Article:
Background and Purpose: Two leaf miners, Parectopa robiniella and Phyllonorycter robiniella (Lepidoptera, Gracillariidae), native to North America, were stablished in Europe. These two invaders provide an excellent opportunity to study the insertion of new species into an existing host-parasitoid community. The following hypotheses were tested: (i) parasitoids attacking the invaders have a wide rather than a narrow host range; (ii) the invading leaf-miner species on black locust are attacked by fewer species of parasitoids than endemic species; (iii) the parasitoid communities attacking invading species are most similar to those attacking endemic leaf-miners with similar ecology; (iv) how the parasitoid communities affect the population dynamics of invaders; (v) what is the difference between the Ph. robiniella and Pa. robiniella parasitoid communities. Materials and Methods: Samples were taken at two sites in pure black locust stands: Gödöllõ (Pest county) and Visonta (Heves county) and in the western part of Hungary: Csorna, Koroncó, Lövõ (Gyõr-Moson-Sopron County). From each sampling site twenty 60 cm long branches were randomly cut and the first top 15 leaveswere checked on each branch: the number of leaflets per leaves and the number of mines per each leaflet were counted. 300 mines of each leaf-miner species were chosen randomly from 10 trees in different canopy levels and were carried to the laboratory for further individual rearing. Results and Conclusions: All the parasitoid species reared from these two leaf-miners are generalists - common and abundant species on different lepidopteran leaf-miners associated with oaks and other woody plants. In both, Ph. robiniella and Pa. robiniella, the same dominant species of parasitoidswere reared. In Ph. robiniella the parasitoid species richness was slightly higher than in Pa. robiniella. The two invading leaf-miners, Ph. robiniella and Pa. robiniella, recruited a parasitoid community of nearly the same size as native Phyllonorycter species on oaks and this process of shifting onto new hosts was quite rapidly, during 10-20 years. The parasitoid communities of Parectopa are simpler than in Phyllonorycter, which is probably due to differentmine structure and ecology of the two invading hosts.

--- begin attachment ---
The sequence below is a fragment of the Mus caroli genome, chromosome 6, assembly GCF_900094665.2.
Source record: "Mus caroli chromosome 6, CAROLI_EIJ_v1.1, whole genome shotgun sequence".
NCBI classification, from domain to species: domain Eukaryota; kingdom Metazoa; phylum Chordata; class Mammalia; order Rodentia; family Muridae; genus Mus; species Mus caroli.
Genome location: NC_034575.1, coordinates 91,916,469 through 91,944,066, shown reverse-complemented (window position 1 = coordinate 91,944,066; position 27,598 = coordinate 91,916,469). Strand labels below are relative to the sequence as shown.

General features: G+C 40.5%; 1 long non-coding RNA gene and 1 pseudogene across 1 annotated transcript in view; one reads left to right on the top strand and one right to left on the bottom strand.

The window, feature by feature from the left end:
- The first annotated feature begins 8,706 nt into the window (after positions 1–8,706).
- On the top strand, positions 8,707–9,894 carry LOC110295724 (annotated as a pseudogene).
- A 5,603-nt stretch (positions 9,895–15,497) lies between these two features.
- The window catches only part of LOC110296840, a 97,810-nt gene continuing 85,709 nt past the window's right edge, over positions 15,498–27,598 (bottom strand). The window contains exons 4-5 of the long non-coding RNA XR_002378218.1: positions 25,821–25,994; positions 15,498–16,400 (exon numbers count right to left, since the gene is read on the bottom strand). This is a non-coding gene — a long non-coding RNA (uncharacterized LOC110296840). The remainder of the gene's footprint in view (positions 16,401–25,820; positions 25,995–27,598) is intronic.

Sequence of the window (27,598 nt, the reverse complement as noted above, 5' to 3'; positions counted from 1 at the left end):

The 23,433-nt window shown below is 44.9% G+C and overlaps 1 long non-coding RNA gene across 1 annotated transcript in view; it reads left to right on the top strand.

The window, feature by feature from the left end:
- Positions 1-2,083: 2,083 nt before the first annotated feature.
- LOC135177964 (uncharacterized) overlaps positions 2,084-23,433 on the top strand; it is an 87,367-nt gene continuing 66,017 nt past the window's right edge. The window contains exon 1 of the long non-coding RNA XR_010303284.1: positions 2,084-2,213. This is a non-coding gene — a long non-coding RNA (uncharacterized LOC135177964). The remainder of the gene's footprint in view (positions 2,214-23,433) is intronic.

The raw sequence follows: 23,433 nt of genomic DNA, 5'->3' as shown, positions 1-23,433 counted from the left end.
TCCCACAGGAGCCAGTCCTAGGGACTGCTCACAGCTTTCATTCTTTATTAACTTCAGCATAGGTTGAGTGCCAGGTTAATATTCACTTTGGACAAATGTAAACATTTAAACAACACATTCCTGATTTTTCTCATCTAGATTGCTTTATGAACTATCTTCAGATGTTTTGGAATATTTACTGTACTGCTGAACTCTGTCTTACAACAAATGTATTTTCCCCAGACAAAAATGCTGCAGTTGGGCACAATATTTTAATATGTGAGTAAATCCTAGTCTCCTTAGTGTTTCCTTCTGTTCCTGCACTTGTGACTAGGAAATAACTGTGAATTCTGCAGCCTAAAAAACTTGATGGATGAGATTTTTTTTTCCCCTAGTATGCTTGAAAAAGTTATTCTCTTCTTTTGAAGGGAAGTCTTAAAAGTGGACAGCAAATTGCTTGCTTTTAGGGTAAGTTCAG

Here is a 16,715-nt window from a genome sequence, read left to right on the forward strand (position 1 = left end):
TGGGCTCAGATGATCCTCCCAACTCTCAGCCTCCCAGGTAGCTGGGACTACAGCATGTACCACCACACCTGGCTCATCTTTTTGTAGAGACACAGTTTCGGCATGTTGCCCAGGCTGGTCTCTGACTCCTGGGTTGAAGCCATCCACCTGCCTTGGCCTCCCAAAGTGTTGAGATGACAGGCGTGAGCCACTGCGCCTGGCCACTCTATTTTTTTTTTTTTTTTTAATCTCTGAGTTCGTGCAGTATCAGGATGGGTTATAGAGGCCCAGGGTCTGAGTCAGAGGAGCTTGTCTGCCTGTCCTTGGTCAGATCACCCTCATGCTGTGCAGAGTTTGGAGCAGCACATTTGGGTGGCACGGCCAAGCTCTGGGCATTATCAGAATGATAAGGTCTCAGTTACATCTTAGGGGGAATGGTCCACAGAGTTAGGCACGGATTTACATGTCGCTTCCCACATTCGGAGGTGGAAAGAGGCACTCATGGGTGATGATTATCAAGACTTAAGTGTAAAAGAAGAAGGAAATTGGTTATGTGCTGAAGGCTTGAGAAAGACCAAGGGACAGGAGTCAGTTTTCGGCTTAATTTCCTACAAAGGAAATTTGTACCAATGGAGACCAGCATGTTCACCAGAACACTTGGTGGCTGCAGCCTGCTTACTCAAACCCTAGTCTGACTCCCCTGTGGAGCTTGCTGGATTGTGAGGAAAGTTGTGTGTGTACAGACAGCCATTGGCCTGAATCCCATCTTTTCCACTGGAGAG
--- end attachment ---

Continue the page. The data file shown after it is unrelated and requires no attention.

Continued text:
|Number of pages||7|
|Publication status||Published - dec. 1 2009|
ASJC Scopus subject areas
- Biochemistry, Genetics and Molecular Biology(all)
- Agricultural and Biological Sciences(all)